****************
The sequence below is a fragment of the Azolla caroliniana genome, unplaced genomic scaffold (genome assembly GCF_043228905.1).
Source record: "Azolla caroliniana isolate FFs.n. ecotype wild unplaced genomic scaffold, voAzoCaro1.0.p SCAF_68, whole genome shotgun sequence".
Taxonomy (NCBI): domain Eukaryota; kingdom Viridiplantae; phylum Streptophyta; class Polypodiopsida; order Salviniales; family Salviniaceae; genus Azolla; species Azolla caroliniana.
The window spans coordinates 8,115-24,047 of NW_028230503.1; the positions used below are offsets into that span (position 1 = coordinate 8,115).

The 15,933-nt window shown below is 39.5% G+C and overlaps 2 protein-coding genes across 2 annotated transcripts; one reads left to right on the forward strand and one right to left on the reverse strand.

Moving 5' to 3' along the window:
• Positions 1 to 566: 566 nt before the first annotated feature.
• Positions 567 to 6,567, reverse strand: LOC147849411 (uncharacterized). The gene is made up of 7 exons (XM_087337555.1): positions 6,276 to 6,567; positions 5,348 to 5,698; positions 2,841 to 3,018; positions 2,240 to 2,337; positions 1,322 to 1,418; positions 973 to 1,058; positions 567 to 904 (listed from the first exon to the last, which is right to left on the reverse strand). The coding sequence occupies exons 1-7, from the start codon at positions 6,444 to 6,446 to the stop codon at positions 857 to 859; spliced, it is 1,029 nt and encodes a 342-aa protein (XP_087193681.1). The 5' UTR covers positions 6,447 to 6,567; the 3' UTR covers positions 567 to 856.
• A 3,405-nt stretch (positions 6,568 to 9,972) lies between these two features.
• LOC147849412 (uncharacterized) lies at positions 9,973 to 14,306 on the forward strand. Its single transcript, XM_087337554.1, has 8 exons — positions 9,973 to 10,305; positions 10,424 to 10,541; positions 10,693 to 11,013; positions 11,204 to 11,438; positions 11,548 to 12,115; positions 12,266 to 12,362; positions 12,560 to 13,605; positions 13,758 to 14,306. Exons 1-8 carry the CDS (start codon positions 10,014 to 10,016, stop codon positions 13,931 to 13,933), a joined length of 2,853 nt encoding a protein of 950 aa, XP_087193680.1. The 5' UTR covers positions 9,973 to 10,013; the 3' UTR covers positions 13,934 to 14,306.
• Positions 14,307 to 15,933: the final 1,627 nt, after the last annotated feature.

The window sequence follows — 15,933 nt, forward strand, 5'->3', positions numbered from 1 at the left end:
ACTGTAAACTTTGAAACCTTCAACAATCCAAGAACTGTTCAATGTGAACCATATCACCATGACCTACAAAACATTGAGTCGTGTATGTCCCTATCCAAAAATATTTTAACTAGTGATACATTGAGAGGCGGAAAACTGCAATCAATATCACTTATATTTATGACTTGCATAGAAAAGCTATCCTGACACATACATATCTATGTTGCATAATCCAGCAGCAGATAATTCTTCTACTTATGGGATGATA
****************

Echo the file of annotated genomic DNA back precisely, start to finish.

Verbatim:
The sequence below is a fragment of the Azolla caroliniana genome, unplaced genomic scaffold (genome assembly GCF_043228905.1).
Source record: "Azolla caroliniana isolate FFs.n. ecotype wild unplaced genomic scaffold, voAzoCaro1.0.p SCAF_68, whole genome shotgun sequence".
Taxonomy (NCBI): domain Eukaryota; kingdom Viridiplantae; phylum Streptophyta; class Polypodiopsida; order Salviniales; family Salviniaceae; genus Azolla; species Azolla caroliniana.
The window spans coordinates 8,115-24,047 of NW_028230503.1; the positions used below are offsets into that span (position 1 = coordinate 8,115).

The 15,933-nt window shown below is 39.5% G+C and overlaps 2 protein-coding genes across 2 annotated transcripts; one reads left to right on the forward strand and one right to left on the reverse strand.

Moving 5' to 3' along the window:
• Positions 1 to 566: 566 nt before the first annotated feature.
• Positions 567 to 6,567, reverse strand: LOC147849411 (uncharacterized). The gene is made up of 7 exons (XM_087337555.1): positions 6,276 to 6,567; positions 5,348 to 5,698; positions 2,841 to 3,018; positions 2,240 to 2,337; positions 1,322 to 1,418; positions 973 to 1,058; positions 567 to 904 (listed from the first exon to the last, which is right to left on the reverse strand). The coding sequence occupies exons 1-7, from the start codon at positions 6,444 to 6,446 to the stop codon at positions 857 to 859; spliced, it is 1,029 nt and encodes a 342-aa protein (XP_087193681.1). The 5' UTR covers positions 6,447 to 6,567; the 3' UTR covers positions 567 to 856.
• A 3,405-nt stretch (positions 6,568 to 9,972) lies between these two features.
• LOC147849412 (uncharacterized) lies at positions 9,973 to 14,306 on the forward strand. Its single transcript, XM_087337554.1, has 8 exons — positions 9,973 to 10,305; positions 10,424 to 10,541; positions 10,693 to 11,013; positions 11,204 to 11,438; positions 11,548 to 12,115; positions 12,266 to 12,362; positions 12,560 to 13,605; positions 13,758 to 14,306. Exons 1-8 carry the CDS (start codon positions 10,014 to 10,016, stop codon positions 13,931 to 13,933), a joined length of 2,853 nt encoding a protein of 950 aa, XP_087193680.1. The 5' UTR covers positions 9,973 to 10,013; the 3' UTR covers positions 13,934 to 14,306.
• Positions 14,307 to 15,933: the final 1,627 nt, after the last annotated feature.

The window sequence follows — 15,933 nt, forward strand, 5'->3', positions numbered from 1 at the left end:
ACTGTAAACTTTGAAACCTTCAACAATCCAAGAACTGTTCAATGTGAACCATATCACCATGACCTACAAAACATTGAGTCGTGTATGTCCCTATCCAAAAATATTTTAACTAGTGATACATTGAGAGGCGGAAAACTGCAATCAATATCACTTATATTTATGACTTGCATAGAAAAGCTATCCTGACACATACATATCTATGTTGCATAATCCAGCAGCAGATAATTCTTCTACTTATGGGATGATA